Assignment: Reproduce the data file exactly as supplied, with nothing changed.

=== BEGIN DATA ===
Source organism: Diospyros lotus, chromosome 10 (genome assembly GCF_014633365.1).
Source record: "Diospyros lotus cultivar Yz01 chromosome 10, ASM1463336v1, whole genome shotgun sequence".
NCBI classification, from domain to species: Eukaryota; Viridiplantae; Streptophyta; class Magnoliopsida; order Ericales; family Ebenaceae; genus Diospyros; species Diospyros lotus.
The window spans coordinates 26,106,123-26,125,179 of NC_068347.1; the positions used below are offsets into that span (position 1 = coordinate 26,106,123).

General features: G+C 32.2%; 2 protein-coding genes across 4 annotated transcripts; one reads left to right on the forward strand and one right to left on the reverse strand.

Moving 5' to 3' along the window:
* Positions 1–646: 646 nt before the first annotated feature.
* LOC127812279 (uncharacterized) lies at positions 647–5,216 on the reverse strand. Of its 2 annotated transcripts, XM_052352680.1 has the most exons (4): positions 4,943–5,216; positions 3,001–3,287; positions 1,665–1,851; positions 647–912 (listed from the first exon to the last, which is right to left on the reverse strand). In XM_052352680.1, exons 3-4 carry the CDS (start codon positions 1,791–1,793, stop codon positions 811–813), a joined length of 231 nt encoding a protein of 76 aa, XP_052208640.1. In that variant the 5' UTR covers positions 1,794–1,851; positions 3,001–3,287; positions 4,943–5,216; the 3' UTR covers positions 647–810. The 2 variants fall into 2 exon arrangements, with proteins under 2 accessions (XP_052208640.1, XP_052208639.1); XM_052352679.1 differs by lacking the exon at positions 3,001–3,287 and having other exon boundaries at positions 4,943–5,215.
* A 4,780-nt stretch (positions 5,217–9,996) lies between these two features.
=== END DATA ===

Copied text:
Source organism: Diospyros lotus, chromosome 10 (genome assembly GCF_014633365.1).
Source record: "Diospyros lotus cultivar Yz01 chromosome 10, ASM1463336v1, whole genome shotgun sequence".
NCBI classification, from domain to species: Eukaryota; Viridiplantae; Streptophyta; class Magnoliopsida; order Ericales; family Ebenaceae; genus Diospyros; species Diospyros lotus.
The window spans coordinates 26,106,123-26,125,179 of NC_068347.1; the positions used below are offsets into that span (position 1 = coordinate 26,106,123).

General features: G+C 32.2%; 2 protein-coding genes across 4 annotated transcripts; one reads left to right on the forward strand and one right to left on the reverse strand.

Moving 5' to 3' along the window:
* Positions 1–646: 646 nt before the first annotated feature.
* LOC127812279 (uncharacterized) lies at positions 647–5,216 on the reverse strand. Of its 2 annotated transcripts, XM_052352680.1 has the most exons (4): positions 4,943–5,216; positions 3,001–3,287; positions 1,665–1,851; positions 647–912 (listed from the first exon to the last, which is right to left on the reverse strand). In XM_052352680.1, exons 3-4 carry the CDS (start codon positions 1,791–1,793, stop codon positions 811–813), a joined length of 231 nt encoding a protein of 76 aa, XP_052208640.1. In that variant the 5' UTR covers positions 1,794–1,851; positions 3,001–3,287; positions 4,943–5,216; the 3' UTR covers positions 647–810. The 2 variants fall into 2 exon arrangements, with proteins under 2 accessions (XP_052208640.1, XP_052208639.1); XM_052352679.1 differs by lacking the exon at positions 3,001–3,287 and having other exon boundaries at positions 4,943–5,215.
* A 4,780-nt stretch (positions 5,217–9,996) lies between these two features.